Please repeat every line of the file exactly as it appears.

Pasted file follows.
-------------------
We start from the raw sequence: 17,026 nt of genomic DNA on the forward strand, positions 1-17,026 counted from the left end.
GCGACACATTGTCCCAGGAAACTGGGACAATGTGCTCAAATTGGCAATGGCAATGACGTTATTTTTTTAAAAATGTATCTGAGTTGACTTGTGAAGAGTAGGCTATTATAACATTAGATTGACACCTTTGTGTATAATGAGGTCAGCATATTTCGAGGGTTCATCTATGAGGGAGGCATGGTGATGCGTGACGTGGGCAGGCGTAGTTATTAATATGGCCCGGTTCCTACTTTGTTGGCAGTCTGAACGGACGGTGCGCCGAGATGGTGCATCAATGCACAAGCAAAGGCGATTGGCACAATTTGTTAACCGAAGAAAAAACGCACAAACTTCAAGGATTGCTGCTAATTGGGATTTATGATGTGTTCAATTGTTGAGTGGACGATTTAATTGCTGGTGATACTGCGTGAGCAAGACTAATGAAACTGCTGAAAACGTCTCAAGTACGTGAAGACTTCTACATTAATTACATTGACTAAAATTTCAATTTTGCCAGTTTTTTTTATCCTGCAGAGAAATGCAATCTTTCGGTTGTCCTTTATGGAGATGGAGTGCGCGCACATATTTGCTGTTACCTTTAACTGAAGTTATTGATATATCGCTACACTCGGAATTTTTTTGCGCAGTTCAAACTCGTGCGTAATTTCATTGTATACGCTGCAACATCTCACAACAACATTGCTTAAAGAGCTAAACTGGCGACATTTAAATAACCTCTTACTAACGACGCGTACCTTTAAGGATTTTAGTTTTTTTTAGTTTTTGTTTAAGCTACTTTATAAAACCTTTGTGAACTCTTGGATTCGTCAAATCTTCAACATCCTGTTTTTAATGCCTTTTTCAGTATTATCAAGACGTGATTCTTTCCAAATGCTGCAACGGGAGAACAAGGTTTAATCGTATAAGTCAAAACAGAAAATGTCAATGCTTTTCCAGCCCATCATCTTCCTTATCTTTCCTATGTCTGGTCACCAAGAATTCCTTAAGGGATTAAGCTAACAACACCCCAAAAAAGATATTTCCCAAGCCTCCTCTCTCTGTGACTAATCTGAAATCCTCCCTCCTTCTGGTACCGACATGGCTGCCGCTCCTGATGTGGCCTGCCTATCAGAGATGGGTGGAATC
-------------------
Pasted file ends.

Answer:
We start from the raw sequence: 17,026 nt of genomic DNA on the forward strand, positions 1-17,026 counted from the left end.
GCGACACATTGTCCCAGGAAACTGGGACAATGTGCTCAAATTGGCAATGGCAATGACGTTATTTTTTTAAAAATGTATCTGAGTTGACTTGTGAAGAGTAGGCTATTATAACATTAGATTGACACCTTTGTGTATAATGAGGTCAGCATATTTCGAGGGTTCATCTATGAGGGAGGCATGGTGATGCGTGACGTGGGCAGGCGTAGTTATTAATATGGCCCGGTTCCTACTTTGTTGGCAGTCTGAACGGACGGTGCGCCGAGATGGTGCATCAATGCACAAGCAAAGGCGATTGGCACAATTTGTTAACCGAAGAAAAAACGCACAAACTTCAAGGATTGCTGCTAATTGGGATTTATGATGTGTTCAATTGTTGAGTGGACGATTTAATTGCTGGTGATACTGCGTGAGCAAGACTAATGAAACTGCTGAAAACGTCTCAAGTACGTGAAGACTTCTACATTAATTACATTGACTAAAATTTCAATTTTGCCAGTTTTTTTTATCCTGCAGAGAAATGCAATCTTTCGGTTGTCCTTTATGGAGATGGAGTGCGCGCACATATTTGCTGTTACCTTTAACTGAAGTTATTGATATATCGCTACACTCGGAATTTTTTTGCGCAGTTCAAACTCGTGCGTAATTTCATTGTATACGCTGCAACATCTCACAACAACATTGCTTAAAGAGCTAAACTGGCGACATTTAAATAACCTCTTACTAACGACGCGTACCTTTAAGGATTTTAGTTTTTTTTAGTTTTTGTTTAAGCTACTTTATAAAACCTTTGTGAACTCTTGGATTCGTCAAATCTTCAACATCCTGTTTTTAATGCCTTTTTCAGTATTATCAAGACGTGATTCTTTCCAAATGCTGCAACGGGAGAACAAGGTTTAATCGTATAAGTCAAAACAGAAAATGTCAATGCTTTTCCAGCCCATCATCTTCCTTATCTTTCCTATGTCTGGTCACCAAGAATTCCTTAAGGGATTAAGCTAACAACACCCCAAAAAAGATATTTCCCAAGCCTCCTCTCTCTGTGACTAATCTGAAATCCTCCCTCCTTCTGGTACCGACATGGCTGCCGCTCCTGATGTGGCCTGCCTATCAGAGATGGGTGGAATC